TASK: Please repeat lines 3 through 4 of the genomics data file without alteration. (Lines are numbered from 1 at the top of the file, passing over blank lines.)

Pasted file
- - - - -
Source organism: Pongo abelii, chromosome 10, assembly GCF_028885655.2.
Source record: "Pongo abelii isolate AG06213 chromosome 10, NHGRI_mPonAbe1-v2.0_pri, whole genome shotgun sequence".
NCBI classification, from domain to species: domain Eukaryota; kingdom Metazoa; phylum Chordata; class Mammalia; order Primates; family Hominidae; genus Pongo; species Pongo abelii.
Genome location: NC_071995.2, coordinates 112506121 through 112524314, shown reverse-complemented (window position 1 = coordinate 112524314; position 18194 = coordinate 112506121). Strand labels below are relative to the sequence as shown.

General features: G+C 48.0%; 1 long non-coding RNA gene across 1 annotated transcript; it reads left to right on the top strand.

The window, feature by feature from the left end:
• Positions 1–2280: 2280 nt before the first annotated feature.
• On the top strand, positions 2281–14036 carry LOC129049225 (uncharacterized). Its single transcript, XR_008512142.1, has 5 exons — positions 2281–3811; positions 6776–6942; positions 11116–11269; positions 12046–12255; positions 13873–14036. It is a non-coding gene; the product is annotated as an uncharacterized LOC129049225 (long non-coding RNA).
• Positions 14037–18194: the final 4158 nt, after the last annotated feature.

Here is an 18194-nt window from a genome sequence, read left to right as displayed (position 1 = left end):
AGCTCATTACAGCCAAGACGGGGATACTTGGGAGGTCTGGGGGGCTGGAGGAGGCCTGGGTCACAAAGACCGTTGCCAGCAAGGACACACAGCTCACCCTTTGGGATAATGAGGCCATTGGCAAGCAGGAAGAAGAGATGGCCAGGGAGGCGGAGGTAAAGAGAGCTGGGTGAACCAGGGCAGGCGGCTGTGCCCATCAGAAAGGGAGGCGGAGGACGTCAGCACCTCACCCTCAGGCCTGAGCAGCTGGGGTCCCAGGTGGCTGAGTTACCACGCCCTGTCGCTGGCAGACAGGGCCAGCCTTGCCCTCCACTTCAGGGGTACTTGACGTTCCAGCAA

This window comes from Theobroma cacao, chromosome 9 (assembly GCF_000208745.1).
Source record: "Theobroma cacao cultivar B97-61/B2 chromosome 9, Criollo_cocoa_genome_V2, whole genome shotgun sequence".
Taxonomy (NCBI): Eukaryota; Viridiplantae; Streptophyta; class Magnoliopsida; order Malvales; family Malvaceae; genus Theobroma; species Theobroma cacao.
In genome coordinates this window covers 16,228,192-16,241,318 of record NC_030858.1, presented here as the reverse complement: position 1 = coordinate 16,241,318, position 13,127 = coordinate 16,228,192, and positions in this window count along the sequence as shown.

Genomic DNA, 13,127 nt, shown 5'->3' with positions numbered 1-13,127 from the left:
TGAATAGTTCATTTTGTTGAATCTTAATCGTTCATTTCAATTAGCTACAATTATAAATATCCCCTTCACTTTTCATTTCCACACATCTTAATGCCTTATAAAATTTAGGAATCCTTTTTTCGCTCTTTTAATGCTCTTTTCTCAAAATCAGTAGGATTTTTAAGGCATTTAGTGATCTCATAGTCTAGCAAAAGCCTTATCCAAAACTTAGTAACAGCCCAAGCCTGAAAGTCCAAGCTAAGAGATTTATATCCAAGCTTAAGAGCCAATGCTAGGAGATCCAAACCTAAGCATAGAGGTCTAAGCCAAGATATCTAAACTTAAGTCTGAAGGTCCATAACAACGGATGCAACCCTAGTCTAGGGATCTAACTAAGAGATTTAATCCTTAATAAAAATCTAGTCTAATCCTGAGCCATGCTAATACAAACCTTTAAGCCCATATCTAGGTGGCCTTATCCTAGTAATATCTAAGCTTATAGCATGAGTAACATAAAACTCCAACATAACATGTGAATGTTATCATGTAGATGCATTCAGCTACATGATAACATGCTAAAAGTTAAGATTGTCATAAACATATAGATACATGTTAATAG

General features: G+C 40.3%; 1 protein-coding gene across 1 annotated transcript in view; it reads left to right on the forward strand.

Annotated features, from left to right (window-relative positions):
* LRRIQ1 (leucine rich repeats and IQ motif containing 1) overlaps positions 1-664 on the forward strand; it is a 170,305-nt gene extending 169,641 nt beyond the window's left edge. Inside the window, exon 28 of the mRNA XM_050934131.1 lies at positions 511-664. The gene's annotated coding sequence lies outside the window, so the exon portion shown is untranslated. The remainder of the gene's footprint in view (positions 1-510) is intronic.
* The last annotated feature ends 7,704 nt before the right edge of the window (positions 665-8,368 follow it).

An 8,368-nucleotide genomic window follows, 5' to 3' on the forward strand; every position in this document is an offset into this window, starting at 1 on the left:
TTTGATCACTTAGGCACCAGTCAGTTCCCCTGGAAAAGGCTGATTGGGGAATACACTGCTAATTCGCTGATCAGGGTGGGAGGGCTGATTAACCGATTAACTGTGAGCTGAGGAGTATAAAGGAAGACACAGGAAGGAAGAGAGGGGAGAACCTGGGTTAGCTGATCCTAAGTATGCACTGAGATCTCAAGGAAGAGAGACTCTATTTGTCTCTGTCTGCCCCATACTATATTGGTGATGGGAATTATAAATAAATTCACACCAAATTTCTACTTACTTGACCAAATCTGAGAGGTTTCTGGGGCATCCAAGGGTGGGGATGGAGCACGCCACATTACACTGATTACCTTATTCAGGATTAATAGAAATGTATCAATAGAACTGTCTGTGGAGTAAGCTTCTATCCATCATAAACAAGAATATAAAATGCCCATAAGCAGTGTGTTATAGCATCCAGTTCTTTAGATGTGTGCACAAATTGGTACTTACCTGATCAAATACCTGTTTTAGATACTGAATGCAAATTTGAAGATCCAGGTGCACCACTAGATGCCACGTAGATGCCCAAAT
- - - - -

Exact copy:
NCBI classification, from domain to species: domain Eukaryota; kingdom Metazoa; phylum Chordata; class Mammalia; order Primates; family Hominidae; genus Pongo; species Pongo abelii.
Genome location: NC_071995.2, coordinates 112506121 through 112524314, shown reverse-complemented (window position 1 = coordinate 112524314; position 18194 = coordinate 112506121). Strand labels below are relative to the sequence as shown.